David Cable 208 Pages hardcover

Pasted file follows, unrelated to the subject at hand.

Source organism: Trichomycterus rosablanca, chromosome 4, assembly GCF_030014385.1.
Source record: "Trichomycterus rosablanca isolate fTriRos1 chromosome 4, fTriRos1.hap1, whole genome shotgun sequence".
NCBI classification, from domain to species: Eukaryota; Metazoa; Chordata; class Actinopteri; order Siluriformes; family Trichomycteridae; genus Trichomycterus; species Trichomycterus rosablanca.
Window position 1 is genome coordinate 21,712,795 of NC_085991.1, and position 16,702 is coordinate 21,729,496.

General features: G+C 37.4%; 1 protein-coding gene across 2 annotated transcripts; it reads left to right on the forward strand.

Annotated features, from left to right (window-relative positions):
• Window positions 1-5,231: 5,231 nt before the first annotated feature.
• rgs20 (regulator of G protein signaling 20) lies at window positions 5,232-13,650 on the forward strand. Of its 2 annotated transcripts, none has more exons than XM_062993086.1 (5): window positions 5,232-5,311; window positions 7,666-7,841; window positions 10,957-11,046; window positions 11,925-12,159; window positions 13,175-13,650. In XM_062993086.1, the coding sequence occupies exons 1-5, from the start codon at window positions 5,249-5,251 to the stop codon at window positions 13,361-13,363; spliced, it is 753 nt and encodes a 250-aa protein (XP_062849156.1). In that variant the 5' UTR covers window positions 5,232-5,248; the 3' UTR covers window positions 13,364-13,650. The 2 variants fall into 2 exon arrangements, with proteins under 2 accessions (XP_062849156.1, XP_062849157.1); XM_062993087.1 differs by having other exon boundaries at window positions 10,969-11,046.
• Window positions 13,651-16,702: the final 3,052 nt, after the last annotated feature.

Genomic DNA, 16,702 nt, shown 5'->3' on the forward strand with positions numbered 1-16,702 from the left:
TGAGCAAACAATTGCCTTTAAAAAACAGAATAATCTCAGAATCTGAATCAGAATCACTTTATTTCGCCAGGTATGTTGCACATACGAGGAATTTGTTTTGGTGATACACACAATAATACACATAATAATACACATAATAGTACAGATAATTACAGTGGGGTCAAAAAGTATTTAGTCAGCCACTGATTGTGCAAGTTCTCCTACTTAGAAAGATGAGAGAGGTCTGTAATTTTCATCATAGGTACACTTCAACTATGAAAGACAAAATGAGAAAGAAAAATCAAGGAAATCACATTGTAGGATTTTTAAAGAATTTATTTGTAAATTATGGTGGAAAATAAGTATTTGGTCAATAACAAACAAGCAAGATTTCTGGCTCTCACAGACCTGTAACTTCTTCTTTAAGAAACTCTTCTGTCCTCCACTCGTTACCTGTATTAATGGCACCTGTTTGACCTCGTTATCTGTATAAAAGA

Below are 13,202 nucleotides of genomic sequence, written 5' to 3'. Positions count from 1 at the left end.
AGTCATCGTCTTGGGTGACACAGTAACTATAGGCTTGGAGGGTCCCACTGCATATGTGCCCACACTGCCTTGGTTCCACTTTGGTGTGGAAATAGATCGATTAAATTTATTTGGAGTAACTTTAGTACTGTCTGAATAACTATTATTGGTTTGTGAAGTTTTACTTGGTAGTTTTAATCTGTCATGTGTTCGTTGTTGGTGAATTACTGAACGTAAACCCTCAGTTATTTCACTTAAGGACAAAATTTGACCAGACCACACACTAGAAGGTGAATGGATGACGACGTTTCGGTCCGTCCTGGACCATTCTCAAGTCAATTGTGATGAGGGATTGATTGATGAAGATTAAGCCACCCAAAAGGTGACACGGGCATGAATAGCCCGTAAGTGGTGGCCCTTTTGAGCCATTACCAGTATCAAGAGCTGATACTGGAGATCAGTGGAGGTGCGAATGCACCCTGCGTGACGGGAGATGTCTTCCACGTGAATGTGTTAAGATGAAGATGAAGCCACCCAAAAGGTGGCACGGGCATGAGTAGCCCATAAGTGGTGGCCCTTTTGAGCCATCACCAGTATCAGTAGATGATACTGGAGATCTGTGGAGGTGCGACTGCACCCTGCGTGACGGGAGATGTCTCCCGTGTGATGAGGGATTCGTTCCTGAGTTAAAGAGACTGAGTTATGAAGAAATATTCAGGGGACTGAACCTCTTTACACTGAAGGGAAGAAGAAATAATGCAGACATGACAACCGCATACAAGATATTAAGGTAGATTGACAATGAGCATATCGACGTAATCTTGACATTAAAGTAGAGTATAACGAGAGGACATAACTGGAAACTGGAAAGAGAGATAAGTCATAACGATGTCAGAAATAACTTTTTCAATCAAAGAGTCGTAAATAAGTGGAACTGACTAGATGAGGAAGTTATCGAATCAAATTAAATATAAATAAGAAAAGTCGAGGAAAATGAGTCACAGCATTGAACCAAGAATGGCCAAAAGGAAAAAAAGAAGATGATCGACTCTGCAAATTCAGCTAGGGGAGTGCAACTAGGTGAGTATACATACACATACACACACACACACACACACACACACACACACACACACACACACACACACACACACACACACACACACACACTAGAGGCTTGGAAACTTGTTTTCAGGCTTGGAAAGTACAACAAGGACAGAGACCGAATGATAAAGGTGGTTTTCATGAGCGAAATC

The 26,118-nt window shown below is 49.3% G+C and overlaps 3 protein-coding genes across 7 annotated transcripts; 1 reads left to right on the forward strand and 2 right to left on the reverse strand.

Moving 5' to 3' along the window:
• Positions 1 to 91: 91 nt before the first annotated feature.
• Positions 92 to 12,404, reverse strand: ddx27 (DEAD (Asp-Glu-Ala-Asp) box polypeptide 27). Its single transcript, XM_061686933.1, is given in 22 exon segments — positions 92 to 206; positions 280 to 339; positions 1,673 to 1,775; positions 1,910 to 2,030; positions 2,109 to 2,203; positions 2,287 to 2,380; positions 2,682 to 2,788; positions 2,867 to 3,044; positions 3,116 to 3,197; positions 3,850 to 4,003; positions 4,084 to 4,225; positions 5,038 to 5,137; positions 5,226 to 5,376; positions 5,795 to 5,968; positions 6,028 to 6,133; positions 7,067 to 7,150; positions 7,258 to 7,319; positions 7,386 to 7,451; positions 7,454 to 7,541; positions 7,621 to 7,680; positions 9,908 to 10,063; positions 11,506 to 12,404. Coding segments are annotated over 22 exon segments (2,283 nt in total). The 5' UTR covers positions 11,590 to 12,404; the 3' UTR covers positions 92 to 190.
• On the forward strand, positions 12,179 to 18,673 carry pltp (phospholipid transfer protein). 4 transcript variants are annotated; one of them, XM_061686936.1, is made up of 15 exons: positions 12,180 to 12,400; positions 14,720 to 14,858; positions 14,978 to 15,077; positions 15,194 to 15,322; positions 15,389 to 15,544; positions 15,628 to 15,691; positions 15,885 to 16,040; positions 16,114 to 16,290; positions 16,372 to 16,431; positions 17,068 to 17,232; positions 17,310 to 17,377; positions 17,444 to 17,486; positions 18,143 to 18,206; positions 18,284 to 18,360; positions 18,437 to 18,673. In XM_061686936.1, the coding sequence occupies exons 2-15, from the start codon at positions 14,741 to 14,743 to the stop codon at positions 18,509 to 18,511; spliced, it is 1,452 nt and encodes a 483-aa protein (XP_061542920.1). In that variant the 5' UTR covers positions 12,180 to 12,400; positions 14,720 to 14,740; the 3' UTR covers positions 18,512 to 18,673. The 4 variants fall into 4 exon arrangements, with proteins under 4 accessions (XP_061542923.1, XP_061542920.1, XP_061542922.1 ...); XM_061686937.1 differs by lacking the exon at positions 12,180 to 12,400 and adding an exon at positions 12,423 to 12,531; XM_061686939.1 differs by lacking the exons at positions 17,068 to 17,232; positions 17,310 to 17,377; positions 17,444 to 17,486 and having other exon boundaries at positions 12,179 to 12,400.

The railways of Canada, like the network in the United States, hold a worldwide fascination for train enthusiasts and travellers alike. The mere mention of a rail trip across Canada conjures up ideas of an epic journey. The images in this book, of snow-laden firs and wild, open vistas, contrasted with full-length freight trains grinding through Union Station under the watch of the CN Tower, show that travelling by Canadian rail is such stuff as dreams are made on. There are, however, distinctions between the Canadian network and that of the USA, due to the fact that in Canada it was largely projected and funded from Britain as part of the British Empire. The two major networks were The Canadian National (privatised 1995) and The Canadian Pacific (now Canadian Pacific Railway Ltd.), whose networks stretched out across this vast country. In addition to their rail operation, The Canadian Pacific owned and operated a sizable fleet of cargo and passenger ships which sailed between Europe and Canada. In addition to these major players, smaller operations such as The Prince Edward Island Railway and The Newfoundland Railway helped to transport passengers and cargo throughout the land.